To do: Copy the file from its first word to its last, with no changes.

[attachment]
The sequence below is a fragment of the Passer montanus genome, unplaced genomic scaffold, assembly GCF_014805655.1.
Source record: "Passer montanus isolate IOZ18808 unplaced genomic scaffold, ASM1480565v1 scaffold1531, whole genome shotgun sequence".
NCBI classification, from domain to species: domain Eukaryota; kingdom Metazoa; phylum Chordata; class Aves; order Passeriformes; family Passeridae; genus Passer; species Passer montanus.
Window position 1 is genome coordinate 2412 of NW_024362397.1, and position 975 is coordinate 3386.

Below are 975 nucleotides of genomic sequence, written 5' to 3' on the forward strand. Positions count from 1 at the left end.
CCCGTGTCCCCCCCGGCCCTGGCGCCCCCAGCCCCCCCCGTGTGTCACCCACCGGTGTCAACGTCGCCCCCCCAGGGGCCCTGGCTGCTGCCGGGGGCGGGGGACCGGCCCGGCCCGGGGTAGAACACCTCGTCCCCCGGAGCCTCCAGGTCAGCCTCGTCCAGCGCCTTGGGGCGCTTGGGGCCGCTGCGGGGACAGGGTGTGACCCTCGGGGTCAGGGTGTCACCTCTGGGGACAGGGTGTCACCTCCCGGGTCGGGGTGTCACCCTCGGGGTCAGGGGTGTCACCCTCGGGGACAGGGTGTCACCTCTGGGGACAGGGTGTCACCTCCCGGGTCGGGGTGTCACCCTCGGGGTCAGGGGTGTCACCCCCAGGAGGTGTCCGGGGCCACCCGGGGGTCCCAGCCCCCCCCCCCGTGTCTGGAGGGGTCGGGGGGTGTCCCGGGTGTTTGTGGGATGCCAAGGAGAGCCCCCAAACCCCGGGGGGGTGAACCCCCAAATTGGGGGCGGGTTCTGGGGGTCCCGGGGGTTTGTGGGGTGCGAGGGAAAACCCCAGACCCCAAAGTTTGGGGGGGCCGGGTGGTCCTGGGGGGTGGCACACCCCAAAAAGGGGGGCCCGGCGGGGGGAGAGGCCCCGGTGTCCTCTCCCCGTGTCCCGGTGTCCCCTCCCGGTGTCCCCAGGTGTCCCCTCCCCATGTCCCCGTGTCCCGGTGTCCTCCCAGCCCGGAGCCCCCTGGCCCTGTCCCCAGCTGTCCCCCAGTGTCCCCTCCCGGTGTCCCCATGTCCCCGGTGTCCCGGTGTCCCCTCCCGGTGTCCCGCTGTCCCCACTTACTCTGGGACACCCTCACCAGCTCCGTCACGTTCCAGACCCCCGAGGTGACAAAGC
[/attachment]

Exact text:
The sequence below is a fragment of the Passer montanus genome, unplaced genomic scaffold, assembly GCF_014805655.1.
Source record: "Passer montanus isolate IOZ18808 unplaced genomic scaffold, ASM1480565v1 scaffold1531, whole genome shotgun sequence".
NCBI classification, from domain to species: domain Eukaryota; kingdom Metazoa; phylum Chordata; class Aves; order Passeriformes; family Passeridae; genus Passer; species Passer montanus.
Window position 1 is genome coordinate 2412 of NW_024362397.1, and position 975 is coordinate 3386.

Below are 975 nucleotides of genomic sequence, written 5' to 3' on the forward strand. Positions count from 1 at the left end.
CCCGTGTCCCCCCCGGCCCTGGCGCCCCCAGCCCCCCCCGTGTGTCACCCACCGGTGTCAACGTCGCCCCCCCAGGGGCCCTGGCTGCTGCCGGGGGCGGGGGACCGGCCCGGCCCGGGGTAGAACACCTCGTCCCCCGGAGCCTCCAGGTCAGCCTCGTCCAGCGCCTTGGGGCGCTTGGGGCCGCTGCGGGGACAGGGTGTGACCCTCGGGGTCAGGGTGTCACCTCTGGGGACAGGGTGTCACCTCCCGGGTCGGGGTGTCACCCTCGGGGTCAGGGGTGTCACCCTCGGGGACAGGGTGTCACCTCTGGGGACAGGGTGTCACCTCCCGGGTCGGGGTGTCACCCTCGGGGTCAGGGGTGTCACCCCCAGGAGGTGTCCGGGGCCACCCGGGGGTCCCAGCCCCCCCCCCCGTGTCTGGAGGGGTCGGGGGGTGTCCCGGGTGTTTGTGGGATGCCAAGGAGAGCCCCCAAACCCCGGGGGGGTGAACCCCCAAATTGGGGGCGGGTTCTGGGGGTCCCGGGGGTTTGTGGGGTGCGAGGGAAAACCCCAGACCCCAAAGTTTGGGGGGGCCGGGTGGTCCTGGGGGGTGGCACACCCCAAAAAGGGGGGCCCGGCGGGGGGAGAGGCCCCGGTGTCCTCTCCCCGTGTCCCGGTGTCCCCTCCCGGTGTCCCCAGGTGTCCCCTCCCCATGTCCCCGTGTCCCGGTGTCCTCCCAGCCCGGAGCCCCCTGGCCCTGTCCCCAGCTGTCCCCCAGTGTCCCCTCCCGGTGTCCCCATGTCCCCGGTGTCCCGGTGTCCCCTCCCGGTGTCCCGCTGTCCCCACTTACTCTGGGACACCCTCACCAGCTCCGTCACGTTCCAGACCCCCGAGGTGACAAAGC